By what classification do you rate these three pianos as Kawai's mid-priced line? Together with the probably soon-to-be-discontinued CS11 they are among the most expensive pianos Kawai has in their current lineup. Only the NV10 is more expensive.
I would say they are the high-priced models, with the CA48/58 and CN models being the mid-priced line.



As none of these pianos have yet been released to the American market, I'm using estimates both from past sales figures of the CA line and European prices of the NV5, along with estimates of American dealer-discounted prices from posts in this forum. In that regard, I'm guessing that the dealer price for a PE version of the CA99 will be about $5,500 USD, while the dealer price for the NV5 will be anywhere from $6,500 to $7,000. If the price of the NV5 is any higher than that, then the NV10 might well be a tempting target for buyers, as I believe it can be purchased in the USA right now for less than $10,000.

To be sure, $7,000 is a lot of money to pay for a mid-range piano, hybrid or not. But I strongly believe that by 2021, when the initial sales rush for this new piano has subsided somewhat, a price of around $6,500 would be fairly common. We must remember that the NV5 is directly competing with Yamaha's NU1X for sales, and that piano has sold for a bargained price of less than $6,000. Feature-wise it's not the NV5's equal, but Kawai has always attempted to compete with Yamaha by offering more "bang for the buck." If the NV5 is priced too far above the NU1X, then sales could very well suffer, forcing the NV5 to adopt a more competitive sales strategy.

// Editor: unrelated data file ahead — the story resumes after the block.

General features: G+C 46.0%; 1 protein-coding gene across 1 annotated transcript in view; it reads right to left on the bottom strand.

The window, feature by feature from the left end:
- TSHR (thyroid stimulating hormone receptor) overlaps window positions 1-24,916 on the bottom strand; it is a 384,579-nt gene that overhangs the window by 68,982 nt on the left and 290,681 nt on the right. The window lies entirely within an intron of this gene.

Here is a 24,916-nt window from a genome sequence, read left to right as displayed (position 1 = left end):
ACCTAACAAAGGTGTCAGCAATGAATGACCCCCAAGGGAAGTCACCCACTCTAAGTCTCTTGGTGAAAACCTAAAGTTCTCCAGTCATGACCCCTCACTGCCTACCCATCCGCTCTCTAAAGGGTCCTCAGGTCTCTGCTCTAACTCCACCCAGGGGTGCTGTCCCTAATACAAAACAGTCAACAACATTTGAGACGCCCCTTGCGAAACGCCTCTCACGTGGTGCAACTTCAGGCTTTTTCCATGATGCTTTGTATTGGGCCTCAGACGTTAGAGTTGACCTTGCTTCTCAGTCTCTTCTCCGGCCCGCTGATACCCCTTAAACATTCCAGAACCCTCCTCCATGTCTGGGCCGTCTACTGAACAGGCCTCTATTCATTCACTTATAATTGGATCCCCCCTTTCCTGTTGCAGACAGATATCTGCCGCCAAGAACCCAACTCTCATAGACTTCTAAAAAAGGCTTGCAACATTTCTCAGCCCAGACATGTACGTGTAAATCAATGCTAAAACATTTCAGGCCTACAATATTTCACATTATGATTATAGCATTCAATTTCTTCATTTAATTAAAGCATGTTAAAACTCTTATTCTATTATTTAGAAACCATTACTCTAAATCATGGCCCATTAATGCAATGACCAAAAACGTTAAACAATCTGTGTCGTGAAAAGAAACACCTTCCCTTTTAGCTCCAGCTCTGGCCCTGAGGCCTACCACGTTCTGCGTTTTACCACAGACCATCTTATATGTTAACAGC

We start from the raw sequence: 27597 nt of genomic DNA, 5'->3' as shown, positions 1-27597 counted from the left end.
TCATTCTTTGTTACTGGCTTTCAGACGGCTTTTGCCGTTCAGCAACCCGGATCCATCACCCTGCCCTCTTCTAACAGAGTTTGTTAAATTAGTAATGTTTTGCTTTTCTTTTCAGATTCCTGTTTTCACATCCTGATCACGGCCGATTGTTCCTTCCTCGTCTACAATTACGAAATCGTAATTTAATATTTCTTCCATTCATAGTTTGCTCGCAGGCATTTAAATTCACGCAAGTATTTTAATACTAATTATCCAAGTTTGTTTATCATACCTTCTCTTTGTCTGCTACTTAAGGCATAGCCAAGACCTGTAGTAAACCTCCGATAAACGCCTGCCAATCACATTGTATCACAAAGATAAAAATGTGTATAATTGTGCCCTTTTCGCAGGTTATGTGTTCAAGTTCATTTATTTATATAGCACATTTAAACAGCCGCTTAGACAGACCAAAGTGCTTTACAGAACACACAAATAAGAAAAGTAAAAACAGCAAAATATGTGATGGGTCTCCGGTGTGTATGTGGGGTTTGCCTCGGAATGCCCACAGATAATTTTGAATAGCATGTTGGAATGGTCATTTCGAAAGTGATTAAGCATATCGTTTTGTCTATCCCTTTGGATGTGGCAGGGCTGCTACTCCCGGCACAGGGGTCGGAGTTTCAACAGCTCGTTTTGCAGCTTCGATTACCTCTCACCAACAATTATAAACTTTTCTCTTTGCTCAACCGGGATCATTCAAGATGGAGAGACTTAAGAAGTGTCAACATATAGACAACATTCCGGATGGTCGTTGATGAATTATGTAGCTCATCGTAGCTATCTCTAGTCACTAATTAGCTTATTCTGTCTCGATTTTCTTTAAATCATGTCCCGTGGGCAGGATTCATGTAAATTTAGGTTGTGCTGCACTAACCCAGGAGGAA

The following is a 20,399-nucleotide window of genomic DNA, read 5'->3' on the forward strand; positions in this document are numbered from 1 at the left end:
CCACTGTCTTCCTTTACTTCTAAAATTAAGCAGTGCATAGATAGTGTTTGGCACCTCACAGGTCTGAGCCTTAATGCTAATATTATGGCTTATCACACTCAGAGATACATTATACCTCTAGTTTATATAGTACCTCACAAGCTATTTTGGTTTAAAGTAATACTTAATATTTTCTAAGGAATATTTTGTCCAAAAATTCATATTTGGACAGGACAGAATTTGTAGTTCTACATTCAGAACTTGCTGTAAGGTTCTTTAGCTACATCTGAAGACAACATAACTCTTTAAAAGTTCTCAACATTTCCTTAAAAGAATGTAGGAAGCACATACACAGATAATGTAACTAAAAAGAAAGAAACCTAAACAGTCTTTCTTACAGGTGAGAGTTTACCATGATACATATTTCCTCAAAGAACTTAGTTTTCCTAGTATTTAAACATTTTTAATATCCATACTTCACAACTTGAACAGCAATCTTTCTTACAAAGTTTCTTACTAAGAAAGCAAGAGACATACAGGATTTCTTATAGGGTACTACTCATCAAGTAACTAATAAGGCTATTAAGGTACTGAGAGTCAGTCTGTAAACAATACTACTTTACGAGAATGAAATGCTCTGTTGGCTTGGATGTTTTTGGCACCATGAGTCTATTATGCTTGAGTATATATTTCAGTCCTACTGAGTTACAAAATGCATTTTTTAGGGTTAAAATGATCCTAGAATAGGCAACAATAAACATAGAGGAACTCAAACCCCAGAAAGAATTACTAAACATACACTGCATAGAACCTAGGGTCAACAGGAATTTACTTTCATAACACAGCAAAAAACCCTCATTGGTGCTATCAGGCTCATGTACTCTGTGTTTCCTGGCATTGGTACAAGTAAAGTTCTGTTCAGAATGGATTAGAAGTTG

Ultimately, this brings me to a point that I made in my OP. If a student decides on the CA99, even by upgrading just once in the next ten years will his decision to stay with a digital grand action cost him as much money as he would have spent if he had bought the NV5 to begin with? If he's absolutely serious about improving his technique, and knows he will ultimately have to play acoustic pianos in his recitals, making a buying decision cannot be easy.

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Originally Posted by ADWyatt

In my opinion the NV5 hybrid piano may well be the first mid-priced piano from Kawai that could effectively last for an entire decade. The downside is not only its price, but the apparent fact that it's using old samples from the CA98 days and a less-than-stellar interface. The CA99 has a new simulated grand action, resampled voices and a more sophisticated screen, but it's not an acoustic piano.


Wait.. the CA99 has better/newer samples than the NV5?

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Originally Posted by daz100